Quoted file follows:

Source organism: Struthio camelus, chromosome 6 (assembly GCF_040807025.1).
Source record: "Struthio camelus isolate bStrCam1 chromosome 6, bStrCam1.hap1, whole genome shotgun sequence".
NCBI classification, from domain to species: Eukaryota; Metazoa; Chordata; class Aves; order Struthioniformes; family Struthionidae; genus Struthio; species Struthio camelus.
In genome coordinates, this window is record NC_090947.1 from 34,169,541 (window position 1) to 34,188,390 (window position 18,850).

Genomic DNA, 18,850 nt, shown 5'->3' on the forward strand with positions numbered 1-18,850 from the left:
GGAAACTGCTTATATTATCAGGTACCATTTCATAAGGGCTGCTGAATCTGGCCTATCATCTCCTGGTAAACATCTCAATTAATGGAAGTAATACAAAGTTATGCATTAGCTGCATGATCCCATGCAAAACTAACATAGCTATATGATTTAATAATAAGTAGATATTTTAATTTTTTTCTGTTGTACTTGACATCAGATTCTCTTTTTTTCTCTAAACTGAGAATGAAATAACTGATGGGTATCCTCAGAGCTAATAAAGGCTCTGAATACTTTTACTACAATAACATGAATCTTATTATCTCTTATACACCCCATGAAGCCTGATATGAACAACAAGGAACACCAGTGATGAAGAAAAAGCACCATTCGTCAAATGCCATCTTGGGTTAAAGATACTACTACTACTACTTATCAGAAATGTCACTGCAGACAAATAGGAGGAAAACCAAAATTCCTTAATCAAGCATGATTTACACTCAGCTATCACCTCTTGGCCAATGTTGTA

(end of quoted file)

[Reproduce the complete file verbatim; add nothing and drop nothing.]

Source organism: Struthio camelus, chromosome 6 (assembly GCF_040807025.1).
Source record: "Struthio camelus isolate bStrCam1 chromosome 6, bStrCam1.hap1, whole genome shotgun sequence".
NCBI classification, from domain to species: Eukaryota; Metazoa; Chordata; class Aves; order Struthioniformes; family Struthionidae; genus Struthio; species Struthio camelus.
In genome coordinates, this window is record NC_090947.1 from 34,169,541 (window position 1) to 34,188,390 (window position 18,850).

Genomic DNA, 18,850 nt, shown 5'->3' on the forward strand with positions numbered 1-18,850 from the left:
GGAAACTGCTTATATTATCAGGTACCATTTCATAAGGGCTGCTGAATCTGGCCTATCATCTCCTGGTAAACATCTCAATTAATGGAAGTAATACAAAGTTATGCATTAGCTGCATGATCCCATGCAAAACTAACATAGCTATATGATTTAATAATAAGTAGATATTTTAATTTTTTTCTGTTGTACTTGACATCAGATTCTCTTTTTTTCTCTAAACTGAGAATGAAATAACTGATGGGTATCCTCAGAGCTAATAAAGGCTCTGAATACTTTTACTACAATAACATGAATCTTATTATCTCTTATACACCCCATGAAGCCTGATATGAACAACAAGGAACACCAGTGATGAAGAAAAAGCACCATTCGTCAAATGCCATCTTGGGTTAAAGATACTACTACTACTACTTATCAGAAATGTCACTGCAGACAAATAGGAGGAAAACCAAAATTCCTTAATCAAGCATGATTTACACTCAGCTATCACCTCTTGGCCAATGTTGTA